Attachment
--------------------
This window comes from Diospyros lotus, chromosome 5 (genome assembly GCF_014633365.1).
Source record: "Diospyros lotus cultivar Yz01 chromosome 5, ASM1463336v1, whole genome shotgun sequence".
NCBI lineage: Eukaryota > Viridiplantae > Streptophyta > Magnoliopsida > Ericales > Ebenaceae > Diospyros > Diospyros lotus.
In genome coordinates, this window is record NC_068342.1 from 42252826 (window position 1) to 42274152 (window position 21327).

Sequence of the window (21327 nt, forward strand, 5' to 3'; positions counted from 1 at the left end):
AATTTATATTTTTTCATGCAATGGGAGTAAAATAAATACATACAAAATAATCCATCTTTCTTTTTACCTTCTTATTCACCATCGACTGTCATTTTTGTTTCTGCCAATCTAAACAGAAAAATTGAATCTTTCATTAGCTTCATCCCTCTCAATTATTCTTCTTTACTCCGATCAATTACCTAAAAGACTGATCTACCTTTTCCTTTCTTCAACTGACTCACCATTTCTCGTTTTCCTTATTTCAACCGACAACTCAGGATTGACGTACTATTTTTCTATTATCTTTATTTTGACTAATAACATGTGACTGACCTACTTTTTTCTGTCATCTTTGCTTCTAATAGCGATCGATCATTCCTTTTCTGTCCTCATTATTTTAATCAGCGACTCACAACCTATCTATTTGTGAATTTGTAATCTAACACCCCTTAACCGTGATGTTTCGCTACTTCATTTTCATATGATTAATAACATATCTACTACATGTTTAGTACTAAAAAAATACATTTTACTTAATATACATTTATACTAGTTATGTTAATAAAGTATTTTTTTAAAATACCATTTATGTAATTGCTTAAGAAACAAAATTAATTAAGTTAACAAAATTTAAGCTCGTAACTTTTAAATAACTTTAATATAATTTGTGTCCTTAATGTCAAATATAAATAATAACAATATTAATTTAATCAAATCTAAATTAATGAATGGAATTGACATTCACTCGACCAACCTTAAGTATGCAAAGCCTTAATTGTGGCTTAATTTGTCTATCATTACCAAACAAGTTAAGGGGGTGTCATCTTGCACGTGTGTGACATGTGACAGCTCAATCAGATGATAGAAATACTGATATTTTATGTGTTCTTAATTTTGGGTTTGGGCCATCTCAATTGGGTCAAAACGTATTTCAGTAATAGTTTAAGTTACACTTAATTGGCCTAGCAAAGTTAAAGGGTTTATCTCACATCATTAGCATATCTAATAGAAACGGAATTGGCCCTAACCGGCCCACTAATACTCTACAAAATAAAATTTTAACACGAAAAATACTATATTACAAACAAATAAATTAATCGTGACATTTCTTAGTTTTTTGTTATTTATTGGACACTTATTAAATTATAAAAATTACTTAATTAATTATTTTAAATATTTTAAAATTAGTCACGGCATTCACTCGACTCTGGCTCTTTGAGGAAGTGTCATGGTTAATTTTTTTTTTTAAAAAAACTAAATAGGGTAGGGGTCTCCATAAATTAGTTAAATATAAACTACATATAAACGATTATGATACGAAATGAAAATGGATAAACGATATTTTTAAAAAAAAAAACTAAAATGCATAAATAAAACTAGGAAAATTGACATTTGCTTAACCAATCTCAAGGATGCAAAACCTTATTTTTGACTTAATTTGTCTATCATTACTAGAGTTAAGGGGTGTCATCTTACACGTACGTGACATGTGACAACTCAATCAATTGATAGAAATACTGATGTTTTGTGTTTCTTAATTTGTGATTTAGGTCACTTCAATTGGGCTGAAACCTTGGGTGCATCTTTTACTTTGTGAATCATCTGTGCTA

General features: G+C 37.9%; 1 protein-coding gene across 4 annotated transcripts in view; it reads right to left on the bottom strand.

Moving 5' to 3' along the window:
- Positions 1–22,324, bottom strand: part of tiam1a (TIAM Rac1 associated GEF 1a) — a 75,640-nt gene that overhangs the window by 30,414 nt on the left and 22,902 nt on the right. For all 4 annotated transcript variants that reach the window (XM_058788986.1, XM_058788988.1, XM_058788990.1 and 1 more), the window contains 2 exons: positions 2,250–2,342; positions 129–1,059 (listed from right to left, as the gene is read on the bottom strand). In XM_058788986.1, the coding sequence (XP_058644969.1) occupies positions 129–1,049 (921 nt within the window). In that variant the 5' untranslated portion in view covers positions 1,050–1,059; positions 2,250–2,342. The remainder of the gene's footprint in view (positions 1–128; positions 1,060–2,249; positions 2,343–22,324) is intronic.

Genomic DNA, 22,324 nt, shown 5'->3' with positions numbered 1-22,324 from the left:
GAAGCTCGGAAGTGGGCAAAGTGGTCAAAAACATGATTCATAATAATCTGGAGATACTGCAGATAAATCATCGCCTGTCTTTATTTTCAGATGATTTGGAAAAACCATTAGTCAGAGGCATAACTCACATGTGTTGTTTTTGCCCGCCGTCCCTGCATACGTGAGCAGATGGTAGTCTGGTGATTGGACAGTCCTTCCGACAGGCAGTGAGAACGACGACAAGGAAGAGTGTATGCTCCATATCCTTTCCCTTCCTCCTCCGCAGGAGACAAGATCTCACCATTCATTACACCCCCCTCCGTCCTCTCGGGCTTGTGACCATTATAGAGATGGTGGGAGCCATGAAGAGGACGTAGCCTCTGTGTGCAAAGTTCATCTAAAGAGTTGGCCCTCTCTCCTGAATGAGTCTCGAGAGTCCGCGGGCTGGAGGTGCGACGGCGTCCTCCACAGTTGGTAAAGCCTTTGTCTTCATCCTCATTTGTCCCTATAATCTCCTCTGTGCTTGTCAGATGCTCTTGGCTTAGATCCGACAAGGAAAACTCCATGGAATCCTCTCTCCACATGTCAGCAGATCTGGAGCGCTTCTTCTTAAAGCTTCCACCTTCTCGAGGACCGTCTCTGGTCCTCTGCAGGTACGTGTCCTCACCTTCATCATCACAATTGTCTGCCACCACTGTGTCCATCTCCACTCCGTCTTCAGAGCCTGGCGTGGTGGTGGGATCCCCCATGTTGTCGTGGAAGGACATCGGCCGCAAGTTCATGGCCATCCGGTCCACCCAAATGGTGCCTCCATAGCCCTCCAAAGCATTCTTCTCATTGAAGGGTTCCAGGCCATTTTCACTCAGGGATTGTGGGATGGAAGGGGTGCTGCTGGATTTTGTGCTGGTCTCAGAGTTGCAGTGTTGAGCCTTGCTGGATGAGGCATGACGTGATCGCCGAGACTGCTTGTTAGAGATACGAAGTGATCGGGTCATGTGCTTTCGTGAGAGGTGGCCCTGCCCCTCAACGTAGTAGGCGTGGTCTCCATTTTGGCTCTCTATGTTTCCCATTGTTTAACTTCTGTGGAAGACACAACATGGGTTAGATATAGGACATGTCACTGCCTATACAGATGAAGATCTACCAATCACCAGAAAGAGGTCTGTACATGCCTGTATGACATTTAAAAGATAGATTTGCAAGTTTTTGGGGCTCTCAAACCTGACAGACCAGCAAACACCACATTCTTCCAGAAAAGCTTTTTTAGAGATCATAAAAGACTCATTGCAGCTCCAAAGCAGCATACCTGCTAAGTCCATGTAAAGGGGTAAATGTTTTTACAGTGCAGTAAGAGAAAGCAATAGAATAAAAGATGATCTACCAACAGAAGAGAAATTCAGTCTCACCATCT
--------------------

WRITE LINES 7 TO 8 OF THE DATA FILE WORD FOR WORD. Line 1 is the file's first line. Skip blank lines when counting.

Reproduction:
General features: G+C 37.9%; 1 protein-coding gene across 4 annotated transcripts in view; it reads right to left on the bottom strand.

Moving 5' to 3' along the window: